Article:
I had tooth extraction in 2007. Dentist didn't use stitches just gave me a cotton told me to hold onto it with teeth. Bleeding last for 3-4 hours.

Usually, however, bleeding will almost completely stop within eight hours of the surgery, ....


Why do dental doctors allow patients to bleed if there is a alternative to it?

1 Answer 1


It is not a black-and-white rule that no sutures are used in dental surgery. There are disadvantages to suturing, e. g.:

Clinical disadvantages of suturing: Although suturing postsurgically has many benefits, there are some disadvantages. Suture material that is braided can often act like a plaque trap and soak up bacteria. This is known as the "wick effect." (3) Bacteria in close adherence to the wound site can cause infection and delayed healing. In addition, breakdown products from the absorbable suture material itself have been shown to cause an inflammatory reaction in the tissue in certain cases. (4) The length of surgery may also be increased, since suturing—especially in advanced cases—can be time-consuming and technical. Studies have shown that any increase in surgical time can also be correlated with an increase in the postoperative pain a patient may experience. (5)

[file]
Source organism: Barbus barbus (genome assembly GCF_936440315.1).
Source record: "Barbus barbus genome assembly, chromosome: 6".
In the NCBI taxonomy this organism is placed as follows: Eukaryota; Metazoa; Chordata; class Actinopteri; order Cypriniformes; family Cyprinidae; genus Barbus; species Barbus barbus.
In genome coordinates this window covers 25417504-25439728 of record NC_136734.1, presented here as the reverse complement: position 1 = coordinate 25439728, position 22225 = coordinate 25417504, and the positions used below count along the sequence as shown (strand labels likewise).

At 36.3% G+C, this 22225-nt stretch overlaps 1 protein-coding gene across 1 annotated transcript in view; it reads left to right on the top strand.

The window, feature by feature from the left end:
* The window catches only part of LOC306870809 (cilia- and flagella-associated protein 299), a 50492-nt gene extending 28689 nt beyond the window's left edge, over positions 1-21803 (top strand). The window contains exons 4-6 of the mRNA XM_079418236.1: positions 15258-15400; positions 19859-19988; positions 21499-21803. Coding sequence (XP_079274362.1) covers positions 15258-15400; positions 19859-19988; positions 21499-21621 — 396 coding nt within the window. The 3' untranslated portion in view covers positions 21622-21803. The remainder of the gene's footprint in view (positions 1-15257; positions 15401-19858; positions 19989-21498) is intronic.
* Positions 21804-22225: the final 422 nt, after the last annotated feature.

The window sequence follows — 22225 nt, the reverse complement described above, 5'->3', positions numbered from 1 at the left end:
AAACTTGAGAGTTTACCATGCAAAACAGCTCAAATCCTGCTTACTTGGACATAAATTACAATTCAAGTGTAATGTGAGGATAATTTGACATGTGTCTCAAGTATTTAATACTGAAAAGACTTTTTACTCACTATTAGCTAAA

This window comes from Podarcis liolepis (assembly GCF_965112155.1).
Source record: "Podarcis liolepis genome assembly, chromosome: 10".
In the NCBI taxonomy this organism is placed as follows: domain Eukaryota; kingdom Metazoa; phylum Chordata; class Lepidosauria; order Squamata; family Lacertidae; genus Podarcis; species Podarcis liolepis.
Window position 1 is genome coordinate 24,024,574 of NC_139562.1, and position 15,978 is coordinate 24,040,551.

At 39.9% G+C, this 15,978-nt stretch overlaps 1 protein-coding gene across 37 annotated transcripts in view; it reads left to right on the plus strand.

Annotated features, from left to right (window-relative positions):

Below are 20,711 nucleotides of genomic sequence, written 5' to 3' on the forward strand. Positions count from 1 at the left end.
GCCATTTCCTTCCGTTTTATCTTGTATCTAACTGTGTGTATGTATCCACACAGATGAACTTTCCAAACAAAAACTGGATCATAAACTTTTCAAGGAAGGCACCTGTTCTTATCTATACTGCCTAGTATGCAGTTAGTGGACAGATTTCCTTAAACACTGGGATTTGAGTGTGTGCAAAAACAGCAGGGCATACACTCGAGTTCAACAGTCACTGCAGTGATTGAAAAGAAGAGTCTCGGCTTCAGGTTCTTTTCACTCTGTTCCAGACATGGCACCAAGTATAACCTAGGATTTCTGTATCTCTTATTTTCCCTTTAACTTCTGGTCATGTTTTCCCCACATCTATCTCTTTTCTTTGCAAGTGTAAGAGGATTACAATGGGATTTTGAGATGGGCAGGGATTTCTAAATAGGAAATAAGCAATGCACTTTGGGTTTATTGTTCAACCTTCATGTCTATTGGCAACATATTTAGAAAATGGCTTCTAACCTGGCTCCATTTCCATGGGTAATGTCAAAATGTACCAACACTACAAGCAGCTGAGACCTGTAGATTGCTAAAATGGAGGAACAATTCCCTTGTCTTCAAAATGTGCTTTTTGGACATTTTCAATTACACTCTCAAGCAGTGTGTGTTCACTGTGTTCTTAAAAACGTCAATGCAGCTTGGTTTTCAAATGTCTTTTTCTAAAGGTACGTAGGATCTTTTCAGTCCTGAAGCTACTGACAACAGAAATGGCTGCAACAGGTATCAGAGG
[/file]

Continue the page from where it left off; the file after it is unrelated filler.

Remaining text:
Source: https://www.perioimplantadvisory.com/clinical-tips/article/16412251/alternative-to-suturing-reduces-surgical-time-for-dental-procedures

  1. Silverstein LH. Essential principles of dental suturing for the implant surgeon. Dent Implantol Update. 2005;16(1):1-7.

  2. Cohen ES. Sutures and suturing. In: Atlas of Cosmetic Reconstructive Periodontal Surgery. 2nd ed. Philadelphia, PA: Lea & Febiger; 1994:9-30.

  3. Manor A, Kaffe I. Unusual foreign body reaction to a braided silk suture: a case report. J Periodontol. 1982;53(2):86-88. doi: 10.1902/jop.1982.53.2.86.

  4. Lilly GE, Salem JE, Armstrong JH, Cutcher JL. Reaction of oral tissues to suture materials. Oral Surg Oral Med Oral Pathol. 1969;28(3):432-438.

  5. Ip HY, Abrishami A, Peng PW, Wong J, Chung F. Predictors of postoperative pain and analgesic consumption: a qualitative systematic review. Anesthesiology. 2009;111(3):657-677. doi: 10.1097/ALN.0b013e3181aae87a.

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